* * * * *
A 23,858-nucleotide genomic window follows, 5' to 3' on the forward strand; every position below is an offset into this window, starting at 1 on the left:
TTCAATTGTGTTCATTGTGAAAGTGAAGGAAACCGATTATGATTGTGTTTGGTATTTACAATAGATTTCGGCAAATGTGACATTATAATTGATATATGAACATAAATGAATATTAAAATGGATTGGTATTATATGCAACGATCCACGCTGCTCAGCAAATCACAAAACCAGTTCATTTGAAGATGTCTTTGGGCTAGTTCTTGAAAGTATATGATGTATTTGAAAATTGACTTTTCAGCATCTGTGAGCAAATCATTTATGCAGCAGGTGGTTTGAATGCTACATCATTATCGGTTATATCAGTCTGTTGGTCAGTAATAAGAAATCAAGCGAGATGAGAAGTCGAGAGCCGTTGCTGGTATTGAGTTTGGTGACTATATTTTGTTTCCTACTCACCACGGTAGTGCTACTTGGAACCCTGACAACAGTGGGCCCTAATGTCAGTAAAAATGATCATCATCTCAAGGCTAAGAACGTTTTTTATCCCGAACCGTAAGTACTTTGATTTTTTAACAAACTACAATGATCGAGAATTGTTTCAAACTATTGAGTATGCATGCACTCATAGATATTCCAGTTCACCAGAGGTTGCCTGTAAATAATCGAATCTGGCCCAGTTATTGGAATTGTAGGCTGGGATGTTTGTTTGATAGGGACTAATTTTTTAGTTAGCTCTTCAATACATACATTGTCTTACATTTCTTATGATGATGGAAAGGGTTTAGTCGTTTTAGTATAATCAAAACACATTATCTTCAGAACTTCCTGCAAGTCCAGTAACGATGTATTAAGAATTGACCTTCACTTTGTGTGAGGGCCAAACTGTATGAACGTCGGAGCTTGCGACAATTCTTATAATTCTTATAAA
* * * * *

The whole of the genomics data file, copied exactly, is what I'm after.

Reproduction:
A 23,858-nucleotide genomic window follows, 5' to 3' on the forward strand; every position below is an offset into this window, starting at 1 on the left:
TTCAATTGTGTTCATTGTGAAAGTGAAGGAAACCGATTATGATTGTGTTTGGTATTTACAATAGATTTCGGCAAATGTGACATTATAATTGATATATGAACATAAATGAATATTAAAATGGATTGGTATTATATGCAACGATCCACGCTGCTCAGCAAATCACAAAACCAGTTCATTTGAAGATGTCTTTGGGCTAGTTCTTGAAAGTATATGATGTATTTGAAAATTGACTTTTCAGCATCTGTGAGCAAATCATTTATGCAGCAGGTGGTTTGAATGCTACATCATTATCGGTTATATCAGTCTGTTGGTCAGTAATAAGAAATCAAGCGAGATGAGAAGTCGAGAGCCGTTGCTGGTATTGAGTTTGGTGACTATATTTTGTTTCCTACTCACCACGGTAGTGCTACTTGGAACCCTGACAACAGTGGGCCCTAATGTCAGTAAAAATGATCATCATCTCAAGGCTAAGAACGTTTTTTATCCCGAACCGTAAGTACTTTGATTTTTTAACAAACTACAATGATCGAGAATTGTTTCAAACTATTGAGTATGCATGCACTCATAGATATTCCAGTTCACCAGAGGTTGCCTGTAAATAATCGAATCTGGCCCAGTTATTGGAATTGTAGGCTGGGATGTTTGTTTGATAGGGACTAATTTTTTAGTTAGCTCTTCAATACATACATTGTCTTACATTTCTTATGATGATGGAAAGGGTTTAGTCGTTTTAGTATAATCAAAACACATTATCTTCAGAACTTCCTGCAAGTCCAGTAACGATGTATTAAGAATTGACCTTCACTTTGTGTGAGGGCCAAACTGTATGAACGTCGGAGCTTGCGACAATTCTTATAATTCTTATAAA